Why Too Many Government Modernization Efforts Fail

Technology “solutions” almost never address the organizational issues critical to success.

Digital modernization. PMO stand-ups. Enterprise risk management. Shared services. AI and CX. All the “solutions” to government’s problems promise to speed, streamline, standardize and modernize, but they rarely address the organizational changes required to actually make them effective, or the organizational changes that result. That is a big mistake. 

Let’s say your agency needs a new website to serve as your primary system for communicating with  users across the country. Your consultants help you analyze existing structures and begin to envision requirements for the new site. The process reveals, however, that what makes navigating your website so problematic for users actually mirrors problems with your organization’s business model: content is siloed and scattered, production is uncoordinated, and people don’t talk with each other across departments. So, while your consultants want to meet about developing a unified enterprisewide taxonomy to get planning underway, your leadership team is stalled because they cannot unmoor themselves from their respective spans of control. This isn’t a website issue—this is an organizational issue.

Or let’s say you want to implement an enterprise approach to risk management (ERM). You begin with the essentials: identify and rank risks; create a risk register and risk reporting tools; establish risk governance; and develop risk mitigation strategies. But what quickly emerges is that people don’t necessarily want to identify their risks because to do so might result in more work for them, or it could uncover a team weakness or even threaten one’s standing with a supervisor. Resolving risk at an enterprise level could mean years of managing risk a certain way at the local level is replaced by standardized agencywide protocols. Resistance to change can impede ERM implementation and itself become a risk to the organization.  

These projects often presume that once people see the worthiness of an initiative—once they see how incredibly smart and innovative and, well, obvious the solution is—they will see the light and jump on board. “We’ll identify change sponsors. We’ll explain the benefits and train everyone. We’ll get buy-in and ‘voila!’ adoption will follow.” Everything will be good to go, no problem. But in real life, change doesn’t work this way: the process is rarely this clear-cut and never linear.   

Enterprise Means Everything

It’s time to build organizational change into every enterprise solution right from the start. The minute you plan an enterprise approach, you are launching a process whose impact will ricochet across the entire organization, where changing anything will affect everything and everyone. Simply put, change is a prerequisite to, and a consequence of, a successful solution and both must be well led.    

So what do you do? These steps will get you off to a solid start:     

  • Create a change plan. A “project plan” isn’t enough. Describe your vision and goals. Say why the change is needed and why it’s needed now. Commit to informing—and engaging—stakeholders throughout the process.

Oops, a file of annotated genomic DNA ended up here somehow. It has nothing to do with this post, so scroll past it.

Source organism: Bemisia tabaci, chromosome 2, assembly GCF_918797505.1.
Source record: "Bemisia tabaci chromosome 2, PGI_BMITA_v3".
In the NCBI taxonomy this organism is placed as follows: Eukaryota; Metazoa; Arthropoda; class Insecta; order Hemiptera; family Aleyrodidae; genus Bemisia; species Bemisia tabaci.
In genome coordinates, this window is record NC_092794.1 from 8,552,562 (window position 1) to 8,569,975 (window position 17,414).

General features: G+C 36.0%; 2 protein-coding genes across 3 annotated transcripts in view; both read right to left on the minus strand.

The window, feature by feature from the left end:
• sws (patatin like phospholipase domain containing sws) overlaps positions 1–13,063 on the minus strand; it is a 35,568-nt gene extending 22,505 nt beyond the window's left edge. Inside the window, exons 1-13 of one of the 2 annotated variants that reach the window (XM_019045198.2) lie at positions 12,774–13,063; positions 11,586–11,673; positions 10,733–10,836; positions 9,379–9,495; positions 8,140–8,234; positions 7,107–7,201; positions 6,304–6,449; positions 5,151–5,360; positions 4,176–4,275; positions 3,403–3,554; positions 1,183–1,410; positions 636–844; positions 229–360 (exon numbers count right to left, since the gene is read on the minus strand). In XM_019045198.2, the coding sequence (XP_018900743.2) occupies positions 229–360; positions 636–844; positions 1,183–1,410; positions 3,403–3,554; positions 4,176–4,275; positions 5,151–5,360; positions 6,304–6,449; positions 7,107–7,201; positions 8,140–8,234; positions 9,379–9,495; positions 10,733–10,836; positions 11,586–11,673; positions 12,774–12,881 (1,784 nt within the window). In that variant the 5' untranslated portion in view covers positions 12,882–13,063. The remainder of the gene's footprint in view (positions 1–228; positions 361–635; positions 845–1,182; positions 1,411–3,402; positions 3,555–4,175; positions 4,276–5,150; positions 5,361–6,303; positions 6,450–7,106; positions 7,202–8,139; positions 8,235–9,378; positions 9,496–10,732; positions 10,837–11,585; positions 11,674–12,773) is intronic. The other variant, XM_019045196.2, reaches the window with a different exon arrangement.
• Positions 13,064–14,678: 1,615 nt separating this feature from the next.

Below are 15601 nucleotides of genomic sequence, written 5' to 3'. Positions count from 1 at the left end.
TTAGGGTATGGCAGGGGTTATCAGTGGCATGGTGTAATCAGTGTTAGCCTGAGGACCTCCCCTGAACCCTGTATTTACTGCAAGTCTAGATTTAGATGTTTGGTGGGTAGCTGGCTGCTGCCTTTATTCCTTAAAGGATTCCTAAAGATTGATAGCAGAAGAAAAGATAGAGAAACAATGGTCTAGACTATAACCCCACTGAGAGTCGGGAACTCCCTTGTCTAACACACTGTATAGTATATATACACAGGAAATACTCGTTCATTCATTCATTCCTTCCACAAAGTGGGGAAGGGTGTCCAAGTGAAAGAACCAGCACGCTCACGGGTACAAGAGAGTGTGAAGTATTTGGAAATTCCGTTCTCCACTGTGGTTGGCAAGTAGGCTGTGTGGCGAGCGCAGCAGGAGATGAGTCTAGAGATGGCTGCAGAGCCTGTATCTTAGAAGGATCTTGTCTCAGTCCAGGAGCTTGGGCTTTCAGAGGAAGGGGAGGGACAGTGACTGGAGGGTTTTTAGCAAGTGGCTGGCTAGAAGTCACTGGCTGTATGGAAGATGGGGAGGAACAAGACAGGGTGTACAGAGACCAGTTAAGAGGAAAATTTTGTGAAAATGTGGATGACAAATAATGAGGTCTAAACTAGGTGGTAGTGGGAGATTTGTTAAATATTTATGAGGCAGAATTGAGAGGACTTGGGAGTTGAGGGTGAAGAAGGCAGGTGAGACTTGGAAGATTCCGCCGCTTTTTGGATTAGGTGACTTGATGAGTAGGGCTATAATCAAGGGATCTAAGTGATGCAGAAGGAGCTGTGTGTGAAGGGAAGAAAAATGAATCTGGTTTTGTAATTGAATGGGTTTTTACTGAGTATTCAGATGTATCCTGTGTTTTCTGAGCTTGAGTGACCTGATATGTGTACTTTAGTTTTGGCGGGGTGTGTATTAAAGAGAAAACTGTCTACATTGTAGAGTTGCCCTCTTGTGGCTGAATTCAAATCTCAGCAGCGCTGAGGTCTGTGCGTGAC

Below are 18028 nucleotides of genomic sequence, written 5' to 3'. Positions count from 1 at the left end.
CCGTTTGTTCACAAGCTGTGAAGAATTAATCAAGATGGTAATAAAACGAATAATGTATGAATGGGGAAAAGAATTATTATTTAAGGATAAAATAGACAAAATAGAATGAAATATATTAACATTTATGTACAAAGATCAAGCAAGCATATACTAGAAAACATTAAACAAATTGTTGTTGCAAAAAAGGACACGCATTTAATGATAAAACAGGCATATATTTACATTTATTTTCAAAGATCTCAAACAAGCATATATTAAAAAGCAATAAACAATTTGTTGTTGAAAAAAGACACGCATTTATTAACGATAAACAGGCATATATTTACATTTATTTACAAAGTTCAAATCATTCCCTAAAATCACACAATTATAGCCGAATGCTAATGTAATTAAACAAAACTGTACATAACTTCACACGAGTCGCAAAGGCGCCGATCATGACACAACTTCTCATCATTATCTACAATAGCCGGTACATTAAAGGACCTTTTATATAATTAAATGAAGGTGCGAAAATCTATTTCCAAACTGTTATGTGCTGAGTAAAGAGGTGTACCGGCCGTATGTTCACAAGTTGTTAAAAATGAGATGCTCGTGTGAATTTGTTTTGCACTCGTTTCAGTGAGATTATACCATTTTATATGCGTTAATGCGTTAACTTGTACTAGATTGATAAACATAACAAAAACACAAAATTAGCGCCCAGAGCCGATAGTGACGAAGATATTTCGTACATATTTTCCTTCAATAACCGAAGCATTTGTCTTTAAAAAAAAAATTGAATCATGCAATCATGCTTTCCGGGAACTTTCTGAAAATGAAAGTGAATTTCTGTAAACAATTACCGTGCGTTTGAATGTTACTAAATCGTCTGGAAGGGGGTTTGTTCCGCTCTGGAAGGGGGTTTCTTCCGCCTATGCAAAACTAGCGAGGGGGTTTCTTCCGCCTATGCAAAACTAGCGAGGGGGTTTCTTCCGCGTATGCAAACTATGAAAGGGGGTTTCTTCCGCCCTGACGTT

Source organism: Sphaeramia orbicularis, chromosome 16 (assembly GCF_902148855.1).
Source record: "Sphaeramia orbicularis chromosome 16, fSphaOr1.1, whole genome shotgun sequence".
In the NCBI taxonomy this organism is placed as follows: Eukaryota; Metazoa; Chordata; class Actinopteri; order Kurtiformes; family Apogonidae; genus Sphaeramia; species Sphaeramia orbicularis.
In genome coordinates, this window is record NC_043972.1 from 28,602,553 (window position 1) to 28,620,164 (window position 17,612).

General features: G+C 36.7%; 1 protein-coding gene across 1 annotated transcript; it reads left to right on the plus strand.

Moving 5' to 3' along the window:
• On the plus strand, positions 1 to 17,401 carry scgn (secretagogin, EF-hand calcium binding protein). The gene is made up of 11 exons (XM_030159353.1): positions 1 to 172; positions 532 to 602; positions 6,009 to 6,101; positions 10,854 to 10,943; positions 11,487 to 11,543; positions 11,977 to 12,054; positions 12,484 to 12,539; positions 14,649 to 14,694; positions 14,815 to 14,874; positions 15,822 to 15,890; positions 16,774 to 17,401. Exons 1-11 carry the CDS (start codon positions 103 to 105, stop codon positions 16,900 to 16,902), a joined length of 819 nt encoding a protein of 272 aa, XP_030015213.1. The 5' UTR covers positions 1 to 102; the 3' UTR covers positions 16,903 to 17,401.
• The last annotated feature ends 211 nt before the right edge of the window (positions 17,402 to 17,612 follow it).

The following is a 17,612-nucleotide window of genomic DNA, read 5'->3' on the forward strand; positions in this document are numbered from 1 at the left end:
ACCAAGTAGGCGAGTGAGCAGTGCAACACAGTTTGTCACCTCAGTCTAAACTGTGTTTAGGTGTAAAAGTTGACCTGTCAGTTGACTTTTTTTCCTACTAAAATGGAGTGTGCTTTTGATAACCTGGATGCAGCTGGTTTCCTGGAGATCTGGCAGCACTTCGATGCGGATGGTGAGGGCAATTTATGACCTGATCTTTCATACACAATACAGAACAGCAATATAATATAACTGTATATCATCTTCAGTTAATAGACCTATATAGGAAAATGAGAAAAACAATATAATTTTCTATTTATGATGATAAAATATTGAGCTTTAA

• Be straight. Begin at the leadership team level and don’t pull punches. Decide what you jointly will need to change and how you will unify not just your verbal but your behavioral messaging regarding the upcoming enterprise solution.
  • Don’t wait. Leaders often wait until they’re sure about every step of the way before they talk about it. Then, when information does come, language is so lofty and general that people end up not knowing what’s going on because leaders are afraid to say what may actually be changing. Then? Confidence in leaders can quickly erode. Whomever in the organization wasn’t trusted before is trusted less now. And meantime, the “solution” presses on.  
  • Put yourself on the receiving end. Test your messaging. Get feedback. When you describe an enterprise initiative, for example, that will automate key business functions and you tell your staff that this will “free people up to be more strategic,” imagine how you might hear that message if it were directed to you. What exactly would that mean to you? Would you understand how the change might impact your day-to-day work?  
  • Acknowledge uncertainty. Anytime we embark on a path to create change, we are agreeing to hold hands with uncertainty. Your job as a change leader is to talk not just about what is known, but what is unknown. Being a change leader is seeing uncertainty, and proceeding nonetheless. This is not easy. How-to aids don’t tell you, but it boils down to being courageous. A little like driving up the highway on-ramp and seeing the space open up that you need to merge into traffic. Keep moving and you will find the space you need to move forward, but if you don’t move forward you will not find the space. 

Enterprise solutions are as much about the enterprise—the people in your organization—as they are about the solutions. Ignoring this puts your solution, and your organization, in peril. 

Nina Kern is a manager specializing in organizational effectiveness and Change with Grant Thornton’s Public Sector Advisory Practice.